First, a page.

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From: Yakov Galka (ybungalobill_at_[hidden])
Date: 2020-01-07 01:58:50

On Tue, Dec 3, 2019 at 2:19 PM Gavin Lambert via Boost <
boost_at_[hidden]> wrote:

> While I agree in principle, the simple fact is that performing string
> transcoding on filesystem paths is a Very Bad Ideaâ„¢, since both Windows
> and Linux treat them as opaque byte sequences -- but Windows' native
> encoding is UTF-16 and Linux' is (mostly) UTF-8.

Unix paths can be stored in a narrow string already, where fopen() always
magically worked for any text. Windows paths can be transcoded losslessy
into WTF-8 and back.

So, while unfortunate, v3 made the correct choice. Paths have to be
> kept in their original encoding between original source (command line,
> file, or UI) and file API usage, otherwise you can get weird errors when
> transcoding produces a different byte sequence that appears identical
> when actually rendered, but doesn't match the filesystem. Transcoding
> is only safe when you're going to do something with the string other
> than using it in a file API.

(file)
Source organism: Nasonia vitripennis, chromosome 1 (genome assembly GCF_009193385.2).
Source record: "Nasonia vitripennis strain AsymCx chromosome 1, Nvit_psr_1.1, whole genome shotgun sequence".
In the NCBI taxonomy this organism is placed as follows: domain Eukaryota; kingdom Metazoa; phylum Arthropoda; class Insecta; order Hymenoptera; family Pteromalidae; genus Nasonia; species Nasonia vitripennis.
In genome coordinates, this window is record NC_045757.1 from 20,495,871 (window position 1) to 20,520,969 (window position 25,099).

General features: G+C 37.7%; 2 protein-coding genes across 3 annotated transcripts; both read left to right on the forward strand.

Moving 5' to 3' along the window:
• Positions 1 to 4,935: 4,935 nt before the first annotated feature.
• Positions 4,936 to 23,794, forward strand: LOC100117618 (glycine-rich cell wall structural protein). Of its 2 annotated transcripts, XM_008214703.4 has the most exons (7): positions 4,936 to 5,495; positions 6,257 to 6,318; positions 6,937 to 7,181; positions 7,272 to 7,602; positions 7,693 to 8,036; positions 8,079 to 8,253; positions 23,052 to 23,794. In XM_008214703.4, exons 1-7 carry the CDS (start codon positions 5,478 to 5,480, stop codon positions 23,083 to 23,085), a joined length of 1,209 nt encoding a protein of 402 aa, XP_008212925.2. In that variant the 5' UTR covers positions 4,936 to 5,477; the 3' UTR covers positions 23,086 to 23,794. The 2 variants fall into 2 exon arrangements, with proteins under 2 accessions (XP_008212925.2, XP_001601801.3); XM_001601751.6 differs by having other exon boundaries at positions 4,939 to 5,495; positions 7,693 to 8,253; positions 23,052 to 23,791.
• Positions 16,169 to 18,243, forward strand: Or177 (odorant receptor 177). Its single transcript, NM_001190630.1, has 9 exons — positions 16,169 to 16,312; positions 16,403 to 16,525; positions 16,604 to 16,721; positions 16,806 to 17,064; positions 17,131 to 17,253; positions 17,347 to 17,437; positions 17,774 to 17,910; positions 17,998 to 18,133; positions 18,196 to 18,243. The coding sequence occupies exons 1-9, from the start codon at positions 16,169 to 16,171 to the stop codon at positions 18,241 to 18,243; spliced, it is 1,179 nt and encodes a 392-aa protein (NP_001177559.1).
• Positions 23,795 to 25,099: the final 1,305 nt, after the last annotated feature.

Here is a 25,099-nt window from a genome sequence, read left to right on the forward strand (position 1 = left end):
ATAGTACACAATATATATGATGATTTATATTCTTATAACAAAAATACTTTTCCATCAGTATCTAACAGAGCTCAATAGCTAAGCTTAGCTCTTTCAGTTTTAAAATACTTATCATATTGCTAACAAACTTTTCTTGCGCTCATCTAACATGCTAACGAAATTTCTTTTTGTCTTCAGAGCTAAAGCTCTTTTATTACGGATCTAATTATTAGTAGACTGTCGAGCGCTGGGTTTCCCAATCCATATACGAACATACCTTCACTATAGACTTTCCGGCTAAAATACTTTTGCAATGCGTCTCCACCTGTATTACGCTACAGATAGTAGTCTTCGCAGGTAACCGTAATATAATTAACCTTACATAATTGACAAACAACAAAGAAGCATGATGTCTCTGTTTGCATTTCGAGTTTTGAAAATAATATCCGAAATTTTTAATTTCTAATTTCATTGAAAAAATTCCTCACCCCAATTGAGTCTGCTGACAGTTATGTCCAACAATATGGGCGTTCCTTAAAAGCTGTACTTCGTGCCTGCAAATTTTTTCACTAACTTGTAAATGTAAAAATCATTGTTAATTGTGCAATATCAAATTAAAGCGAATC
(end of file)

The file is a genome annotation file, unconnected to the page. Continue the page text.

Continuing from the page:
See above, malformed UTF-16 can be converted to WTF-8 (a UTF-8 superset)
and back losslessly. The unprecedented introduction of a platform specific
interface into the standard was, still is, and will always be, a horrible

> While copying is unfortunate, these things are rarely on a
> performance-critical path, and the benefits of having consistent
> compose/decompose operations on paths vastly outweighs that, in my
> opinion. Combined with the need to maintain native encoding for paths,
> separated algorithms don't seem particularly useful -- just less
> convenient to use.

The path parsing and modification functions could be storage agnostic. Some
prefer the x.join(y) syntax over join(x,y), but that's just a preference
originating from the OOP crowd.

Yakov Galka

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